We additionally collected tumors and adjacent nontumor tissues from five HBV-positive and five HBV-negative iCCAs for scRNA-seq analyses (online supplemental figures S1A and S8B). Increased proportions of T/B/NK cells and reduced proportions of myeloid cells were observed in HBV-positive tumors (figure 6D), but HBV infection did not impact the proportions of each cluster in adjacent nontumor tissues (data not shown). We then classified the 10 patients into the closest immune subgroups according to the enriched gene sets (online supplemental figure S8C). At the CI of 0.7, four patients were excluded, with one (P06T), three (P03T/P09T/P10T), and two (P13T/P15T) samples grouping into IG1, IG2, and IG3, respectively. P06T, the only one remaining in IG1, was also the only patient with KRAS mutation among all the 10 iCCAs. The mRNA levels of inflammatory molecules, including COX-2, IL1A, S100A8, and S100A9, were higher in tumor or myeloid subsets in P06T (online supplemental figure S8D). The mRNA levels of cytolytic molecules, such as CD8A, GZMA, and PRF1, were downregulated in T cells in patient P06T, confirming the immunosuppressive TME in IG1 (online supplemental figure S8D).
Next, we performed unsupervised clustering of T/NK cells and myeloid cells. A total of 13 clusters emerged within T/NK cells (figure 6E and online supplemental figure S8E). The proportions of inflammatory CD4 T_CD15442 were significantly higher in IG1, whereas the proportion of cytolytic NK_GNLY cluster slightly increased from IG1 to IG3 (online supplemental figure S8G). Both CD4_SOCS343 and NK_CD16044 were enriched in HBV-positive tumors, implying that HBV infection alleviated inflammatory responses and enhanced cytolytic activities (figure 6F). The reclustering of myeloid lineage revealed 14 populations (figure 6G and online supplemental figure S8F). Notably, Macro_IL1B was the myeloid cluster with the most significant decrease in proportion after HBV infection, characterized by the exclusively high expression of IL1A, IL1B, IL6, and TNF (figure 6H and online supplemental figure S8F). COX-2 mRNA levels and the proinflammatory signatures were significantly higher in Macro_IL1B than the other myeloid clusters, demonstrating that Macro_IL1B was the primary source of myeloid inflammation (figure 6I). Indeed, myeloid cells from HBV-related iCCA showed downregulation of inflammatory pathways, such as complement and coagulation cascades and interferon alpha response (figure 6J). A smaller fraction of cycling cells was observed in HBV-positive than in HBV-negative samples, reflecting the relatively decreased proliferative capacities (figure 6H). Altogether, HBV-positive patients harbored a unique TME, with increased proportions of CD4_SOCS3 and NK_CD160 clusters, and reduced Macro_IL1B cluster and myeloid cell proliferation, which contributed to antitumor immunity.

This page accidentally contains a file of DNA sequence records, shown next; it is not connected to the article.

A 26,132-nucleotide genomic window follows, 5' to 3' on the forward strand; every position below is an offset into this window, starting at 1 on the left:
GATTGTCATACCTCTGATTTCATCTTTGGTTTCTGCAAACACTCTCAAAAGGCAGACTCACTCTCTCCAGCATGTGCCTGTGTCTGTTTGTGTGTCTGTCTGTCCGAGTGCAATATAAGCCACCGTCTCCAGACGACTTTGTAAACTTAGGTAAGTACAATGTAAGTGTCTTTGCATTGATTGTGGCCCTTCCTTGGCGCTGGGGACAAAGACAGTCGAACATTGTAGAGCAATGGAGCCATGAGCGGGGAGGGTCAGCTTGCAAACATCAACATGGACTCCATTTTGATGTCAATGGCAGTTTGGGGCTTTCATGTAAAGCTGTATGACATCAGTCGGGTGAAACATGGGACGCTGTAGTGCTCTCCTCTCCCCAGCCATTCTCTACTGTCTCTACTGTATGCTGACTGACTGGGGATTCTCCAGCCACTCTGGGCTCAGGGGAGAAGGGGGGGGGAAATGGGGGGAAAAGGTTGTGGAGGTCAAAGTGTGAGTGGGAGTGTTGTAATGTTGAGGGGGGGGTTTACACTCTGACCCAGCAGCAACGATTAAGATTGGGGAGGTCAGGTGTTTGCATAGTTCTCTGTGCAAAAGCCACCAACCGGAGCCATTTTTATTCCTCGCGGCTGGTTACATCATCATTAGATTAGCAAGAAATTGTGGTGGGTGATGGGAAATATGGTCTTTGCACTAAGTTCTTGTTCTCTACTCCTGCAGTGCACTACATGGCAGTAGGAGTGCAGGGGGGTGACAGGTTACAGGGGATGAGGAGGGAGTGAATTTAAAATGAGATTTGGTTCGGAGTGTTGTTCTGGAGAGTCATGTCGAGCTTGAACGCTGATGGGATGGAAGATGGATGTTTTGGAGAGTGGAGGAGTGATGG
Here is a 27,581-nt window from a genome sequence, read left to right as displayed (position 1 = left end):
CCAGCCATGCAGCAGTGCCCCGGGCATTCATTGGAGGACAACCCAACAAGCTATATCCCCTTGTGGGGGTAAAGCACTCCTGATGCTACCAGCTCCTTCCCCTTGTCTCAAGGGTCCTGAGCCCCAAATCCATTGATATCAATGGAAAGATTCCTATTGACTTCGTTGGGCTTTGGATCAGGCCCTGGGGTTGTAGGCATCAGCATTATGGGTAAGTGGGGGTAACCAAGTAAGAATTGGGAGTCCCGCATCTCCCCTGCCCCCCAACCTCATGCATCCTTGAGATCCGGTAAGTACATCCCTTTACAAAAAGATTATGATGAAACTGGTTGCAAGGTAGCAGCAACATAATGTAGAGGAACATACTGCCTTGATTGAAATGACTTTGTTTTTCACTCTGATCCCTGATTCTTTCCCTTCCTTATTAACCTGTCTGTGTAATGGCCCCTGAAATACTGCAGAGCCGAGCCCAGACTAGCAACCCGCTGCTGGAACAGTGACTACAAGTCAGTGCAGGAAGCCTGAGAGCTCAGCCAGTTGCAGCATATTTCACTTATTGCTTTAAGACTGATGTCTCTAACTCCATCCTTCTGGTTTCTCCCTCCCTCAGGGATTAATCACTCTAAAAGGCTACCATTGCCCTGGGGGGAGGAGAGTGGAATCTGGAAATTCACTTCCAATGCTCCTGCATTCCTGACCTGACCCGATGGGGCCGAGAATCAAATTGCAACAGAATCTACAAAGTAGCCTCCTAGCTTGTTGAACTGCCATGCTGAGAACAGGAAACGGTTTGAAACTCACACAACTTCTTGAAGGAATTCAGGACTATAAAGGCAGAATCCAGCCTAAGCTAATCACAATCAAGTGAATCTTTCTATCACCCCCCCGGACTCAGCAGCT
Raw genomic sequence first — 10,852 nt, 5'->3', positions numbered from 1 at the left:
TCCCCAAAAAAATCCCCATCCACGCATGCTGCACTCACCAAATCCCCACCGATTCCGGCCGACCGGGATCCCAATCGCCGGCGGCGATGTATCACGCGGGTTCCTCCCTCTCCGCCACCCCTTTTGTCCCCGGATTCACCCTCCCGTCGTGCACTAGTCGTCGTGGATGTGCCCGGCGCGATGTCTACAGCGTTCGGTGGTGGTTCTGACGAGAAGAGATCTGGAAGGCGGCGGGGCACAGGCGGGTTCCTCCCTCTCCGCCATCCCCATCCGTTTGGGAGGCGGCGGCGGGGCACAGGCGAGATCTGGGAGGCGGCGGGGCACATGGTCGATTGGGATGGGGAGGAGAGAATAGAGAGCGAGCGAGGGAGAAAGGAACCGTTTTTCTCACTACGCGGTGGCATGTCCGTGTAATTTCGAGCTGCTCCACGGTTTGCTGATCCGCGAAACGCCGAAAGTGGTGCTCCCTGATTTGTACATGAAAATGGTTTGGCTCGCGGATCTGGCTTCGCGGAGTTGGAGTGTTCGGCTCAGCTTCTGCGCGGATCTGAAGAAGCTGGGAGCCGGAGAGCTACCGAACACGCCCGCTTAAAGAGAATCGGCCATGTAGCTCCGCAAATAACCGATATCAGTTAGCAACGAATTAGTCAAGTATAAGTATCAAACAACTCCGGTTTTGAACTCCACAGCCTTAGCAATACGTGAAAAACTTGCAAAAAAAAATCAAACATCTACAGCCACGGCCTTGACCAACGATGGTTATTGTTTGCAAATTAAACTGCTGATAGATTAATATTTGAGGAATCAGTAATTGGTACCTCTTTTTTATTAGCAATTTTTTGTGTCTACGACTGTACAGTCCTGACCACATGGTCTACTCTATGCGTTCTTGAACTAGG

Differentially expressed gene (DEG) analysis revealed that the top downregulated genes in macrophages of HBV-positive tumors included CCL13, CTSC, FCGR2A, C1QA, and C1QB (online supplemental figure S8H,I). NK cells in HBV-positive tumors upregulated several cytolytic-related genes, such as KLRC2, GZMK, and CXCR6 (online supplemental figure S8J). In HBV-positive tumors, macrophages were characterized by downregulated inflammatory responses, whereas NK cells upregulated cytotoxicity and allograft rejection responses (figure 6K and online supplemental figure 8H–J). Collectively, HBV infection in iCCA may alleviate myeloid inflammation and promote antitumor immunity. Hence, HBV infection was slightly associated with longer overall survival in our cohort (p=0.091, log-rank test; figure 6L), consistent with a previous study.45
Tremendous sequencing studies have improved our understanding of the molecular pathogenesis of iCCA.8–11 33 However, little is known about the immunogenomic profile of iCCA and how to leverage this information to maximize responses to immune therapies. Herein, we provided an immunogenomic characterization of iCCAs, involving WES, RNA-seq, proteomics, scRNA-seq and mouse model analyses that could enable the discovery of novel biological insights and identification of promising targets for precise oncological practice.